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An Analysis of Why People Make Mistakes

By David Howard LLB (Hons) LNCP (2001)

The purpose of this article is to analyse and illustrate how mistakes are made in practice. by looking at every possible reason why mistakes are actually made. After analysing every type of mistake I could think of (partly via examples given by my counselling clients, and subsequently analysed), 4 basic reasons arose for making mistakes.

They are as follows:

1)     Lack of information (includes time to gather or assimilate information)

2)     Emotions overriding Iogic

3)     Omissions

4)     Lack of skill/intelligence

By far the commonest reason is the first, and sometimes reasons overlap. Various examples and details follow.

 

LACK OF INFORMATION: By far the main reason for mistakes. Looking back on mistakes already made, one can see, in hindsight, that if the necessary facts had been known at the time, the right decision would have been made. Following on from that, if more time had been available for a decision, more information could have been considered, again allowing the right decision. Driving gives a multitude of clear examples, such as not knowing what’s round blind corners, choice of speed, maybe not realising the road is wet or icy, whether to drive through an amber light or not etc. As in the real world we only have the time and information available at the moment of decision/action, it is rarely possible to avoid mistakes, and some correct decisions are actually made just by lucky guesses or Intuition where there is still inadequate information. This simply points out that,  just because there is a lack of information, it doesn’t mean a mistake is inevitable.

 

Inability to see the future is the wild card of all decisions relating to the future, as no one can have the information regarding how things will turn out following a new policy, or how one will feel in a marriage or new house once we are there. The nature of these situations is unavoidably risky.

 

Another common mistake under this heading is the idea (based on faulty information) ‘If I do this, I’ll be happy’ This could be being rich, married, drunk, or just going on a particular trip or holiday. It might have made someone else happy, or us previously, but there’s no guarantee it will work for us, or  work again. In fact, these are really literally based on a system of trial and error, and we all have to try many things to test our own needs and preferences before we actually know what makes us happy. Unlike the general attitude that learning by trial and error is a second class method, in fact it is the only way of learning if untutored, and a perfectly sufficient way of doing so.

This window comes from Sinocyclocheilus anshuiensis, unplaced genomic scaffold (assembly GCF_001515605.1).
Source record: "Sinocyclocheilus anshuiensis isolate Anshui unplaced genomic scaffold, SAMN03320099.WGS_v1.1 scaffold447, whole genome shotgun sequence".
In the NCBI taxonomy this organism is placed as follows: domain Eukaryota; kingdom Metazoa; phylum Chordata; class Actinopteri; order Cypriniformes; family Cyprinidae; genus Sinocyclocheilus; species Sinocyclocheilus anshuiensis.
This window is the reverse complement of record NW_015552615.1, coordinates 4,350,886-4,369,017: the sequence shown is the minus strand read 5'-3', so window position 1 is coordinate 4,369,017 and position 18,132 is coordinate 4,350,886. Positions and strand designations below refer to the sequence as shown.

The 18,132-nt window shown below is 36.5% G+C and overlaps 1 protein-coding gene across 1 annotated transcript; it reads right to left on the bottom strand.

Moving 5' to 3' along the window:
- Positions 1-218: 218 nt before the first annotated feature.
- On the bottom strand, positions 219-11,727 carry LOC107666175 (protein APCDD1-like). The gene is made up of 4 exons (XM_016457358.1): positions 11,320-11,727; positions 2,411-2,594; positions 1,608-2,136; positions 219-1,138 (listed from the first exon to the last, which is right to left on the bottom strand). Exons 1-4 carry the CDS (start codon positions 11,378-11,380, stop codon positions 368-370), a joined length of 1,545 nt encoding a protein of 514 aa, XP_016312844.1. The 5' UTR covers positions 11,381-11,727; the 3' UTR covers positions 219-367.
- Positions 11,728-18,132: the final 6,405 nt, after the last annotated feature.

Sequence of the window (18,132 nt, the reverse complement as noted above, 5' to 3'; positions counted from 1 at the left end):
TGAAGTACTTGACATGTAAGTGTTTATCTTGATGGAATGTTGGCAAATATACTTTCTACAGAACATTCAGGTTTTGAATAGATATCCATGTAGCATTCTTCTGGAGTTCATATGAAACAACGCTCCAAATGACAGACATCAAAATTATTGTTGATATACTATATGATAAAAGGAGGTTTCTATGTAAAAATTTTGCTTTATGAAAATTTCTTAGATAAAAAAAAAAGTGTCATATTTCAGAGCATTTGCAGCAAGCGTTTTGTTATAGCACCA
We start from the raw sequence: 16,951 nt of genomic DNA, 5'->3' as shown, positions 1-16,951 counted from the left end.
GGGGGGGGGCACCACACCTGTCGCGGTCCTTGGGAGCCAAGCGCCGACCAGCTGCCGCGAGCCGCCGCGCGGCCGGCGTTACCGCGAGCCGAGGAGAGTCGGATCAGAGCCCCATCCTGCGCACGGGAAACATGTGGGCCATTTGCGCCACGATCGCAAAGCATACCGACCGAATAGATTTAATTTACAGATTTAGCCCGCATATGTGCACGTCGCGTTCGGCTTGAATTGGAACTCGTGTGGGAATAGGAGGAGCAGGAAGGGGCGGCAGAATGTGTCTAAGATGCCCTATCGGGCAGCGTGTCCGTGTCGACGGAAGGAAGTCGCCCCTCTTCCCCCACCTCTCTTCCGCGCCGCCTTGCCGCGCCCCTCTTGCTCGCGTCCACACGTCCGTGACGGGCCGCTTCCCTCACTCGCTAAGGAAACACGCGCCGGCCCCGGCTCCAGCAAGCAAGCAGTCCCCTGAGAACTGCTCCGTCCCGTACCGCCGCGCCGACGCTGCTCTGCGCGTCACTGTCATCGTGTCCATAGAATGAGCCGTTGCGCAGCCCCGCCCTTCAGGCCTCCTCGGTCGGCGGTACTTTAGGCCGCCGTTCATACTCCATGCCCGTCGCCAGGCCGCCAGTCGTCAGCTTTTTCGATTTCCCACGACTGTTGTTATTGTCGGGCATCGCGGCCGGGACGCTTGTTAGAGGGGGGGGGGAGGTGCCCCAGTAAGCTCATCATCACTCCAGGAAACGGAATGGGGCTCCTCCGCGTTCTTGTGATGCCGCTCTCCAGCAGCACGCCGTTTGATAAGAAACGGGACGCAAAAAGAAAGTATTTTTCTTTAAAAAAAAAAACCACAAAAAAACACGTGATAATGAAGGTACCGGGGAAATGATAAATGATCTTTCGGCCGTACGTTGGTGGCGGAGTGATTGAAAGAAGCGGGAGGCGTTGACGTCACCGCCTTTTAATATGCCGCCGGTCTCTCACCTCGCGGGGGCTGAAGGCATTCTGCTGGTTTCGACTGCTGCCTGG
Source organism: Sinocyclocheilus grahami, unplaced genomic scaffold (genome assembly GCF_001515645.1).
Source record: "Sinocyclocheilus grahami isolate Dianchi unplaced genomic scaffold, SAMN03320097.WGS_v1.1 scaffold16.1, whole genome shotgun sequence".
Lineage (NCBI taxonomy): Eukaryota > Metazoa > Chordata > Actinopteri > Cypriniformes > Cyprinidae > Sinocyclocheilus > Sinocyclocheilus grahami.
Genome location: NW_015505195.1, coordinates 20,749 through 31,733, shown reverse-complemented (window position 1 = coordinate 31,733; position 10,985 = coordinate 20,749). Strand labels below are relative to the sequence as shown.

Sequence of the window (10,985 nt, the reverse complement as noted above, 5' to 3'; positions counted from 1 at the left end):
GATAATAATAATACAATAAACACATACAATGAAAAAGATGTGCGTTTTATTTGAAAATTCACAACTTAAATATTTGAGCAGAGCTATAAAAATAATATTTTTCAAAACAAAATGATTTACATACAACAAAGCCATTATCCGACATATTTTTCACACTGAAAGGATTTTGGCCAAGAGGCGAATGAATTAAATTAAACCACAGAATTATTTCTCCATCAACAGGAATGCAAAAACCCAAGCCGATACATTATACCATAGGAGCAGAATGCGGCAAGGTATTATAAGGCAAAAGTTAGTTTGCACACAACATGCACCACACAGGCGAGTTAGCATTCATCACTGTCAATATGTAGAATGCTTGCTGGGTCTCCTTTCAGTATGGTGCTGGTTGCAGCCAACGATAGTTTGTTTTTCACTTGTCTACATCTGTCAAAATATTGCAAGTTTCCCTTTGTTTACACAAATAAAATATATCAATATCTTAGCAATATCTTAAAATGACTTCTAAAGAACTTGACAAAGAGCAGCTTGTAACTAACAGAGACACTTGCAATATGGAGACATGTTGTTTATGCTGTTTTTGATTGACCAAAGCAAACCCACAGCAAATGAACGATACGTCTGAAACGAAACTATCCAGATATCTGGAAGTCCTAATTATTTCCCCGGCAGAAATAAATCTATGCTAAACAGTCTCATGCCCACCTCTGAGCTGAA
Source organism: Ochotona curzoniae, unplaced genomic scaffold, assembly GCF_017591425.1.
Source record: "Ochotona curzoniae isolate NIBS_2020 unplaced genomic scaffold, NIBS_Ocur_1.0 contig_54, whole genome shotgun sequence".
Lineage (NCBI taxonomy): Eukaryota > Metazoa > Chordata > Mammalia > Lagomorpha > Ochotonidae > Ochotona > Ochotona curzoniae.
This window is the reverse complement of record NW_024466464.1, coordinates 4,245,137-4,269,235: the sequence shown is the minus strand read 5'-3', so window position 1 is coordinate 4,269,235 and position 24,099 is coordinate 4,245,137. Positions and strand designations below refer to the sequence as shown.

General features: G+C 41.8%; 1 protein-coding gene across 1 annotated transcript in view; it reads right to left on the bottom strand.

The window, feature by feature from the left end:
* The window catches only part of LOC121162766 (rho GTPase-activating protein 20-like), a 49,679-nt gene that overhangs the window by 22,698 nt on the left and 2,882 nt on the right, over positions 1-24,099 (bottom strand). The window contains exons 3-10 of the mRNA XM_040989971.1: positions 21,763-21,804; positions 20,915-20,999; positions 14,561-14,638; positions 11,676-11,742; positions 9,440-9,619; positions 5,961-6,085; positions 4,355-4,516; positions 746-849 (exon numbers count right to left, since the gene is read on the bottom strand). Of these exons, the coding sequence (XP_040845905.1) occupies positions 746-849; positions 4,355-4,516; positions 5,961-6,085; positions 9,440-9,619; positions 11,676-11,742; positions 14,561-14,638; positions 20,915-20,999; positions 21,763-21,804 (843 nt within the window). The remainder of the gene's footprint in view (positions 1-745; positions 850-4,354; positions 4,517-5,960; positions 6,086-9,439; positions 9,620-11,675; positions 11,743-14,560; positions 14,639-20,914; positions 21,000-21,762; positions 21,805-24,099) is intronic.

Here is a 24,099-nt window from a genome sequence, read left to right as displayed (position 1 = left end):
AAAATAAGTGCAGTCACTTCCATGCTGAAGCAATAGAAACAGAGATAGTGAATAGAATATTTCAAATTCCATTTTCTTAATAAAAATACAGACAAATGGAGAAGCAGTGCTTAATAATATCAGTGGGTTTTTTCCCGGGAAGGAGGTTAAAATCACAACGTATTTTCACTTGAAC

Incidentally, those who still take drugs or drink even though they become ill are not making a mistake if they weigh up the problems and still do it as it becomes a choice based on adequate information.

 

EMOTIONS OVERRIDING LOGIC: The next commonest reason is simply the ability of strong emotions, particularly anger and love, to blind the doer to their logic. We literally temporarily ‘lose our mind’ when these emotions take hold.

This also overlaps with the ‘false route to happiness’ scenario if people repeat mistakes in relationships or addictions, plus lack of information. Even when someone becomes aware their emotions ‘get them into trouble’, they then need to overcome their emotions in order to change them, and have the intelligence to make that decision, as well as the same emotions rising up to delay the process. It is not, therefore, as easy to correct as a mistake that just requires enough information to remedy it.

 

A good example of a combination of reasons based on emotion primarily is someone who believes they can change the other in a relationship. This combines every reason in one mistake, i.e.

a)               lack of information, as they erroneously believe they can change a person to become as they prefer them.

b)               emotion, as they feel so strongly about the other person it blinds them to logic, ignoring and misinterpreting the information they have, (even though they’d quite probably be able to see this error in someone else’s relationship.) and was the driving force behind getting into such an inadequate relationship in the first place.

c)               false route to happiness. i.e. ‘if I stay in this relationship it’ll improve and I’ll be happy’

                  and possibly adding

d)               lack of intelligence, by staying in an abusive or inadequate relationship knowing the person’s faults.

 

Generally, the identical decision made before or after the rise in emotion would have been perfectly adequate, but the effect of emotions creates a semi-automatic mode of behaviour similar to the loss of self-control with the use of alcohol.

 

OMISSIONS: Not really a separate reason, but a combination of various factors that stop us from doing something essential or useful, as opposed to an erroneous act. As well as simple lack of information stopping us realising we need to do something, not realising how important it is, omissions can also be due to lack of skill, memory, or as discussed later, intelligence (none of which are the fault of the doer, rather their essential nature).